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 James MacDonald and the Louisa International Society

Princess Louisa International Society

Mac and the Princess Louisa International Society

Once you’re in Princess Louisa Inlet, you will never want to leave. Once you’re gone, you will crave a return trip. You may even entertain thoughts of returning to buy some property near Chatterbox Falls where you’ll build a modest cabin and live out your days. Everyone who visits this Canadian gem leaves with these daydreams but only one person has acted on them. James F. MacDonald was just an American tourist when he first saw “the Princess” in 1919. MacDonald, a businessman known simply as Mac, returned eight years later, in 1927, to buy 45 acres of property at the head of the inlet surrounding Chatterbox Falls. On the property, he built a log cabin where he lived for many years until he switched residences to a houseboat.

Mac loved the inlet’s natural beauty and delighted in opening his facilities to travelers taking in the Princess for the first time. From 1927 to 1953, boaters traveling to Chatterbox Falls found a friendly host in Mac. In 1953, Mac decided he was too old to maintain his property here. He turned down big money offers from prospective buyers, instead turning the property over to the non-profit Princess Louisa International Society. During his time in Princess Louisa, Mac has reconciled that such a wonderful place should not fall under the ownership of one man but be shared by the greater community to delight in its beauty. The Princess Louisa International Society would oversee the inlet’s protection from commercial and real estate development while provided travelers with services to better enjoy its resources.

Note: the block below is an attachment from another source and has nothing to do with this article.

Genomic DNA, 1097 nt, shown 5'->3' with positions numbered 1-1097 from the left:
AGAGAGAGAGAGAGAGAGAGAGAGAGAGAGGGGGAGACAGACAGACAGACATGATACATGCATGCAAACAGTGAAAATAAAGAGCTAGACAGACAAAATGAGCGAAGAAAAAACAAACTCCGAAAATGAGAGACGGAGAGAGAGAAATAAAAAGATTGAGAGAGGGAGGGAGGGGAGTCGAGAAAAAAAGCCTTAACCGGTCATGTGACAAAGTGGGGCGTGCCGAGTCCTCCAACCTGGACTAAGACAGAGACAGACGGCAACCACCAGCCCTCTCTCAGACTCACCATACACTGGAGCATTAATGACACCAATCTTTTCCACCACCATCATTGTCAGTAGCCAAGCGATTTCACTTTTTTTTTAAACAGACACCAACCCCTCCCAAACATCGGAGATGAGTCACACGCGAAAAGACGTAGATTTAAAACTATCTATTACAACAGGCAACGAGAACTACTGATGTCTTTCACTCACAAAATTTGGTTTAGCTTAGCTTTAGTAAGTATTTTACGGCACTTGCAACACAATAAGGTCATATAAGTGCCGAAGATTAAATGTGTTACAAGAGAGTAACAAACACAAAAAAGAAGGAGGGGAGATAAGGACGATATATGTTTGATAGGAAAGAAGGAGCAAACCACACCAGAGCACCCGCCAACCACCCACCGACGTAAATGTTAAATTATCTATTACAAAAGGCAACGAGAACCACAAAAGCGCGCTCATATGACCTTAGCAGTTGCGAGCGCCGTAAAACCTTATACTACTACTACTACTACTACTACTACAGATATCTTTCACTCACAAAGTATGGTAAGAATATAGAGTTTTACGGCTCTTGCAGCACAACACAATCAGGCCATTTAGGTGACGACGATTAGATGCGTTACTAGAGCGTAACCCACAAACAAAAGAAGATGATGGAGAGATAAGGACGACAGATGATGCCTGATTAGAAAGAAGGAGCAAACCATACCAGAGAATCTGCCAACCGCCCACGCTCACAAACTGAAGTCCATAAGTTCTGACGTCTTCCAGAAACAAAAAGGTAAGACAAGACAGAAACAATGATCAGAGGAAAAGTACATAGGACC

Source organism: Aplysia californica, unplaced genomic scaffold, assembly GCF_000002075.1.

In 1964, The Princess Louisa International Society turned the park over, with Mac’s blessing, to the British Columbia Parks Department, which designated the property as a marine park. The Princess Louisa International Society continues to survive today, raising fund to buy and protect land within the inlet and building shelters and facilities for those who travel there.

Paddling through the inlet you will pass an island with available camping at about the halfway point. This is an example of some of the property the Princess Louisa International Society has bought to preserve its availability to the masses. The island, originally called Hamilton Island, was renamed MacDonald Island by the Society after it was acquired in the early ‘70’s.

For more information about Mac and his relationship to the inlet, check out the book “Mac and the Princess” by Bruce Calhoun.

Learn more about Kayaking the Princess Louis Inlet with Kits Kayaking Tours

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